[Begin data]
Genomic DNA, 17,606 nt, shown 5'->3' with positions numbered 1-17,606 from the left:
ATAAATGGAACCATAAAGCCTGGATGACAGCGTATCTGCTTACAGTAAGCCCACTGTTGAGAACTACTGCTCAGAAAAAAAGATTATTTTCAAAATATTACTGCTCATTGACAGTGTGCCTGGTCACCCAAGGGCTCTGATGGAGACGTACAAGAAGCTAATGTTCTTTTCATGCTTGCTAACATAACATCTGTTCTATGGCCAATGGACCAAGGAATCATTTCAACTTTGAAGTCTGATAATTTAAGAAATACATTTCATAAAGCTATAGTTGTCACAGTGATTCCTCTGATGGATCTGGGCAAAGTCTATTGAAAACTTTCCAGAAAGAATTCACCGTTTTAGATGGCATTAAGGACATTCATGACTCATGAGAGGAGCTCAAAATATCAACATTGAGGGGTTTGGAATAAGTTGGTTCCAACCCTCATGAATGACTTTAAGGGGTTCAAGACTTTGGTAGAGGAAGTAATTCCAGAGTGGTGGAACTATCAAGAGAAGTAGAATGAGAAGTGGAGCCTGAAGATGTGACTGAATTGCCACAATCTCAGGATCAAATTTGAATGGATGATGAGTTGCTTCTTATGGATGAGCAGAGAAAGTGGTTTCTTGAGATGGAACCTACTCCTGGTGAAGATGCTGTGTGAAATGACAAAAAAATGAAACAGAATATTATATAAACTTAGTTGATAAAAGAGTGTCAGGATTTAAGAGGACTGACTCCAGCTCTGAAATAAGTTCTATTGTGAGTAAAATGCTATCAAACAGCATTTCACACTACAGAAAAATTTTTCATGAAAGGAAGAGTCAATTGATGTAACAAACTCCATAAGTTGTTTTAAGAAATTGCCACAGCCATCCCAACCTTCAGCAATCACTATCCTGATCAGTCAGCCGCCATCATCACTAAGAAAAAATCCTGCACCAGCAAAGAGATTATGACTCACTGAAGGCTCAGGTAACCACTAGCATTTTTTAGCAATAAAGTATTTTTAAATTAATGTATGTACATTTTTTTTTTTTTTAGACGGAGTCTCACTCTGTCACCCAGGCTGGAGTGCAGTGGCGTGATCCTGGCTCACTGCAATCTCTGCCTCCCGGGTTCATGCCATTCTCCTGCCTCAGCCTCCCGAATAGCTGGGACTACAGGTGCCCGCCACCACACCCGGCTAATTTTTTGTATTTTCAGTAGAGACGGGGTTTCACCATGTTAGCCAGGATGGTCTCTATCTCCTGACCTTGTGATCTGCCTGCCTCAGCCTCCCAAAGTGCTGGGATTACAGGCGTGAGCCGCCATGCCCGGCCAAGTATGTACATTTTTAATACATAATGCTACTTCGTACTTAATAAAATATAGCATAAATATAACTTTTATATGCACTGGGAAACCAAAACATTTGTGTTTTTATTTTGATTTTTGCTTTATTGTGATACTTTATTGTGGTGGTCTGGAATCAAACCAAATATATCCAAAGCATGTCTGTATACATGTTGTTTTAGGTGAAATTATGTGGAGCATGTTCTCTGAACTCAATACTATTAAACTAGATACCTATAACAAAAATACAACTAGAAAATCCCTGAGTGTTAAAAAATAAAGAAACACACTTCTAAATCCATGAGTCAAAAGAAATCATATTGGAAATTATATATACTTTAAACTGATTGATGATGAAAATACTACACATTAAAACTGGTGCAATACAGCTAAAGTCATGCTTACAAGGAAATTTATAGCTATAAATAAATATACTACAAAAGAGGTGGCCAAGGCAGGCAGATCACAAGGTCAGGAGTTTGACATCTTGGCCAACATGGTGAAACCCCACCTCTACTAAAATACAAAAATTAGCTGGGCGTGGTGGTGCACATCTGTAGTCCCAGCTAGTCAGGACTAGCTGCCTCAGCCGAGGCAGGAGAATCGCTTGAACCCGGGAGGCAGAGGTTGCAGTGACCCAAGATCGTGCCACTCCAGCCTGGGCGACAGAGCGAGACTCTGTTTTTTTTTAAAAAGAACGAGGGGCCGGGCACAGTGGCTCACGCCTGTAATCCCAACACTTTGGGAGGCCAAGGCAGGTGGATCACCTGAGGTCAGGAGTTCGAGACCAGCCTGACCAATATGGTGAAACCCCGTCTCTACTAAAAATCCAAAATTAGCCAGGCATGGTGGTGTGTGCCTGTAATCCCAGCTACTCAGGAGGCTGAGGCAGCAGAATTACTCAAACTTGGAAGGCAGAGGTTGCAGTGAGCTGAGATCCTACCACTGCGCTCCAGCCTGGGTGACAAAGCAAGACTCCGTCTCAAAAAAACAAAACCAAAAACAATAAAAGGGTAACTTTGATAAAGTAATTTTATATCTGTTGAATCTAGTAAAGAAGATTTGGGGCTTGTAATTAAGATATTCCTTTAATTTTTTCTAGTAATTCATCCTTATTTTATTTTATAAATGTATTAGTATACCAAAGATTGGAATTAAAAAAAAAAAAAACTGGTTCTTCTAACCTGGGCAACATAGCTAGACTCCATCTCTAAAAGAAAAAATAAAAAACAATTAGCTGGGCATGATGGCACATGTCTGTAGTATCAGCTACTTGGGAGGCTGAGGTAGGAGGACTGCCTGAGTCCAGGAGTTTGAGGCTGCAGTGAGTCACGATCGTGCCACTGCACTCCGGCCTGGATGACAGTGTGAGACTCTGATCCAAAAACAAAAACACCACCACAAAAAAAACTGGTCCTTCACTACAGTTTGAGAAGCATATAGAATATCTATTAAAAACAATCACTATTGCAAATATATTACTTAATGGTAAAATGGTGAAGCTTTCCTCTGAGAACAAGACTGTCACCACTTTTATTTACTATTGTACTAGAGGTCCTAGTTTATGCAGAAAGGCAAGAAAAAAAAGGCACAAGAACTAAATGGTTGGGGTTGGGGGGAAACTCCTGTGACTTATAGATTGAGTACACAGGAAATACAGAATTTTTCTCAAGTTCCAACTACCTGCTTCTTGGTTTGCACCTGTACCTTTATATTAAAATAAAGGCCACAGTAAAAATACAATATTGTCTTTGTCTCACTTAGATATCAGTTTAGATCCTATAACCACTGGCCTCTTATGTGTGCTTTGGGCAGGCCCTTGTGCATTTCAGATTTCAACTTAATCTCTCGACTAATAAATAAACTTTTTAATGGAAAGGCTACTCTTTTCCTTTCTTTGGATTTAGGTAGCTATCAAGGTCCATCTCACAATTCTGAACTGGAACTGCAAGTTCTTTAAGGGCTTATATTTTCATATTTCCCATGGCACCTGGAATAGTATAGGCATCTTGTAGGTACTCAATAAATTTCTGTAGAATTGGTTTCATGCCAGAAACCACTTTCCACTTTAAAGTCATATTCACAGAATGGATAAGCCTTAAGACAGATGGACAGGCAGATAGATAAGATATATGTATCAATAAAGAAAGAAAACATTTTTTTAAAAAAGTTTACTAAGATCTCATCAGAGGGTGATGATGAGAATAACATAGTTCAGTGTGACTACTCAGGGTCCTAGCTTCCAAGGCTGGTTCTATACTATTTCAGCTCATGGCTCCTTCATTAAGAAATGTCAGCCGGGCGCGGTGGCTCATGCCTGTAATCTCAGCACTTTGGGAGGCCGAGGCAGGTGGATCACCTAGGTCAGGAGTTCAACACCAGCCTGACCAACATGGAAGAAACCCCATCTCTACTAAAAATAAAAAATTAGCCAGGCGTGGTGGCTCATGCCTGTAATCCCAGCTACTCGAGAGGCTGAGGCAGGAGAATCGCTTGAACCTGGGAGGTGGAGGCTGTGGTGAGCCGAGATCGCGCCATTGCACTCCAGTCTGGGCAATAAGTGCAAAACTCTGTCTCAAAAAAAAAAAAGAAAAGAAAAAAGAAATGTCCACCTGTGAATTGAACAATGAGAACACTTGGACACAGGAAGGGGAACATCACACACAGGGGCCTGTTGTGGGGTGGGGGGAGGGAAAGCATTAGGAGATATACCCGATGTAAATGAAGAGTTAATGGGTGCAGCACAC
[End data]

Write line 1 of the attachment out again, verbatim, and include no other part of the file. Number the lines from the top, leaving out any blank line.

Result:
Genomic DNA, 17,606 nt, shown 5'->3' with positions numbered 1-17,606 from the left: